Sweet Sixteen and Firefox

9:05 PM

I'm sort of a weather geek, and had I chosen to be a TV new weather guy, you can bet I'd use aviation weather sources on the Internet to pinpoint my accuracy. You KNOW that if the talking weather heads would just take a quick gander at a METAR once in a while, they wouldn't earn their nickname around my house as the weather "guessers".

As a pilot, I have spent many nights scouring the web for the best aviation wx sources I could locate. I have bookmarks on top of bookmarks, tabbed collections and archived spreadsheets full of URLs. But whilst you think Dano is just looking at all the pretty pictures, oh, no, there is plenty of yummy meat on these pages to keep any pilot happy:

While I will never come out and tell any pilot how to obtain a flight briefing, I will say this: Unless you are very, very good at online weather interpretation, get a phone briefing. But if you can acquire all that you need to know to make a safe flight, and you are going over a familiar route, and if you know that you are doing, then you can try crafting your own briefing, if you so dare. But please, please don't come crying to me when you bust a TFR and get grounded...if you don't know exactly where to look for current FAA TFRs, and if you don't know your FD from your FA, better call the briefer.
I currently fly these days with my own briefings on VFR trips when the wx is obvious, and on longer flights, I utilize a phone briefing. When it is clear and a million between Eugene and Fresno, I can determine winds aloft, destination wx at ETA and search the TFRs myself. But as I begin to fly in, over and through IMC, I had better know exactly where to find the freezing levels...or I might die. Bet the farm that if there are clouds and mountains involved, I'm going to be on the phone before Katy's Lycoming gets fired up.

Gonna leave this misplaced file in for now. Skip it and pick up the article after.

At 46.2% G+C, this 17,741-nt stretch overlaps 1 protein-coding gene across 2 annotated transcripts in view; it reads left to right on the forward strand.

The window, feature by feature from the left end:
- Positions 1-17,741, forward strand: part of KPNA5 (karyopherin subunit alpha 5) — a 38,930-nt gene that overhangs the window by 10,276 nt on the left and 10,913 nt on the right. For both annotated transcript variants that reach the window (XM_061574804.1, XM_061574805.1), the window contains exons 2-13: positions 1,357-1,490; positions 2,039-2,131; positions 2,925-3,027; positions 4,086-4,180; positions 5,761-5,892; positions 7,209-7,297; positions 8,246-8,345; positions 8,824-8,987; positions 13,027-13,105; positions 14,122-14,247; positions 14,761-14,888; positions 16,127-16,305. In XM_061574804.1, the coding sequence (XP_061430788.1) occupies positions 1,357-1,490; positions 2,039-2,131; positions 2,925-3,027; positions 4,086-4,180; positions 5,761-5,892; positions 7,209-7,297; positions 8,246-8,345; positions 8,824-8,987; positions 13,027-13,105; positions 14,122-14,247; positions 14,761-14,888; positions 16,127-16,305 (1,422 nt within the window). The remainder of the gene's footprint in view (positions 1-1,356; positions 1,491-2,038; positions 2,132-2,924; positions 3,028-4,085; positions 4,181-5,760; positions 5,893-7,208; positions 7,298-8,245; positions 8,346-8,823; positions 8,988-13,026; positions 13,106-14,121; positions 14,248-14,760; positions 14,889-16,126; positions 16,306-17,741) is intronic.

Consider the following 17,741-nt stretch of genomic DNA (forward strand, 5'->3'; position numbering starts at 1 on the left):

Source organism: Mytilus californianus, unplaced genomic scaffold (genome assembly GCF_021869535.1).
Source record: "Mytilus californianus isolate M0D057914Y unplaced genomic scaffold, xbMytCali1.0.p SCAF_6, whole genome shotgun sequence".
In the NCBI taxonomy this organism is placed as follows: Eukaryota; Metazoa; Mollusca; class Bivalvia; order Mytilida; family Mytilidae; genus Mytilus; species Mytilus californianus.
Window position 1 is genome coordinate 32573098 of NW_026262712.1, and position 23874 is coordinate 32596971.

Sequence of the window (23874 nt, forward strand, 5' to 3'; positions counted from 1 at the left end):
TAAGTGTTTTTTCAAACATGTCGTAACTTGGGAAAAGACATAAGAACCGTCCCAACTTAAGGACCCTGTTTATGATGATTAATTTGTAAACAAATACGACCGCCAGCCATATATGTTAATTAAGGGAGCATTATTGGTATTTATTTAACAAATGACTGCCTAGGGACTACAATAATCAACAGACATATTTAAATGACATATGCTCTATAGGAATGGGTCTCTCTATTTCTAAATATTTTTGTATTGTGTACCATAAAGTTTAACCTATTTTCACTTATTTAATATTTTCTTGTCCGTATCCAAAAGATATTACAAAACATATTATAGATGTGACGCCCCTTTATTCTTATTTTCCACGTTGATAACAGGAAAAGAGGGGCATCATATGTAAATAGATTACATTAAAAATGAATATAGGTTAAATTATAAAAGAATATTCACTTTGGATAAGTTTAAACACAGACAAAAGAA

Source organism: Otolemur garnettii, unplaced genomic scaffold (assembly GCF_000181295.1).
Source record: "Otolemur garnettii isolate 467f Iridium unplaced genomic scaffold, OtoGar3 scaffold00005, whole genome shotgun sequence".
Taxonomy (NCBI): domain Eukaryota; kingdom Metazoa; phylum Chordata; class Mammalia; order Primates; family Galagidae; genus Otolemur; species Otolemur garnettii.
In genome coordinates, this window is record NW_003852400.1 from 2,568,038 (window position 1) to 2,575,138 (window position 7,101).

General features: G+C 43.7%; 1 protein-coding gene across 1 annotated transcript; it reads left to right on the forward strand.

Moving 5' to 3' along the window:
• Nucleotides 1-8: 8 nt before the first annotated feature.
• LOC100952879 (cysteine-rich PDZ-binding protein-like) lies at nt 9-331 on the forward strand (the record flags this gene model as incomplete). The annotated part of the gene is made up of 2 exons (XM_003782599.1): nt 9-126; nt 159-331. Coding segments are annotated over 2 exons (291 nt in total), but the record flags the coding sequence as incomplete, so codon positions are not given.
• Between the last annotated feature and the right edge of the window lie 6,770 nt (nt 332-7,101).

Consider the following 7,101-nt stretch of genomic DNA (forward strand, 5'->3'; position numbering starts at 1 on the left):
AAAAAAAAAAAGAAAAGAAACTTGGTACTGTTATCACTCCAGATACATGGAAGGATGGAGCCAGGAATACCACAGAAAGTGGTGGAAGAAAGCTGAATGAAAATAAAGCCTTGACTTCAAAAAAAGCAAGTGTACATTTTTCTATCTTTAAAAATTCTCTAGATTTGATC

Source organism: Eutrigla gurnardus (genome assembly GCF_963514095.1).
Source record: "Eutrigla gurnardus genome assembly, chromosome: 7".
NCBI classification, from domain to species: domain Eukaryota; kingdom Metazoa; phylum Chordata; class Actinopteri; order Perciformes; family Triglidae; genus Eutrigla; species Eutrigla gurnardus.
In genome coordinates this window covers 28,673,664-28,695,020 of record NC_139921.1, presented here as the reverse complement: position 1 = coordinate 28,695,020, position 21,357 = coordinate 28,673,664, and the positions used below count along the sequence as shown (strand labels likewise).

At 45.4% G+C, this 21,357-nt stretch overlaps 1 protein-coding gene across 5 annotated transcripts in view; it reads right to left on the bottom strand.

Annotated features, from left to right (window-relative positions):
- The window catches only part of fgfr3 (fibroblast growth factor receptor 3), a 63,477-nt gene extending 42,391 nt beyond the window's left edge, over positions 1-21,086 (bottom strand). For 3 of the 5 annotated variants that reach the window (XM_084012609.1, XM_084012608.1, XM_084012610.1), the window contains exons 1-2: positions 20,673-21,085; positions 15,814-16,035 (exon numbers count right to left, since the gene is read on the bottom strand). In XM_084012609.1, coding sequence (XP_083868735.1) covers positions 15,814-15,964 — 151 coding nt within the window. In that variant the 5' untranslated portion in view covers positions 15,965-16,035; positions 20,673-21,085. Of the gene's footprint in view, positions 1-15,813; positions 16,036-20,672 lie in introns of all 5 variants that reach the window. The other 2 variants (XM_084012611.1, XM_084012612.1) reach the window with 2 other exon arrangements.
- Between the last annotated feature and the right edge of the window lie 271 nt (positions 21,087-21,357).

Recently, I added one of Firefox's famous "add-ons" to my favorite browser, a sexy little thing called Tab Catalog. What it does is something I've been searching for:
When you group a number of bookmarks into one folder that resides on your irefox toolbar, you can open those URLs in new individual tabs with a small "open all in tabs" link at the bottom of that list. As the pages start loading, you can hit the pre-determined "hot key" (mine is Escape) in Tab Catalog to bring up one screen with all those pages loading in perfect little browser windows. Click any one of them and you get back to the full window for that site. Too. Cool.
So with a couple of clicks, I can bring up my 16 critical weather sites as a good briefing. As some slower ones load, I can go look at the text weather sites...surfing through them all quickly and efficiently. Here are my favorite 16 sites:
KEUG WX via Weather Underground
California, Oregon and Washington METARS
Pacific Northwest NEXRAD via DUATS graphics
Freezing Levels via Weather Underground, ADDS and AWC CIP
Forecast winds aloft via NWS
Graphical AIRMETS via NWS/AWC
GOES Infrared Satellite via NOAA
Oregon Forecast Discussion via NWS
Current TFR search via FAA
Current and Forecast Jet Steam via Weatherbank
KHIO weather via Weather Underground
San Francisco Area Forecast via NWS/AWC
So if you are bored with having one dull page loading at a time, and if you use Firefox, try Tab Catalog on for size. And as with everything Firefox, if you don't like it, the uninstall is quick and painless.

And before you think any of this is a replacement for a real briefing:

1-800-WX-BRIEF is also 1-800-992-7433 for the telephone keypad impaired. And if you have a really cool aviation weather web site, click the yellow feedback button at right to let me and my readers know about it!

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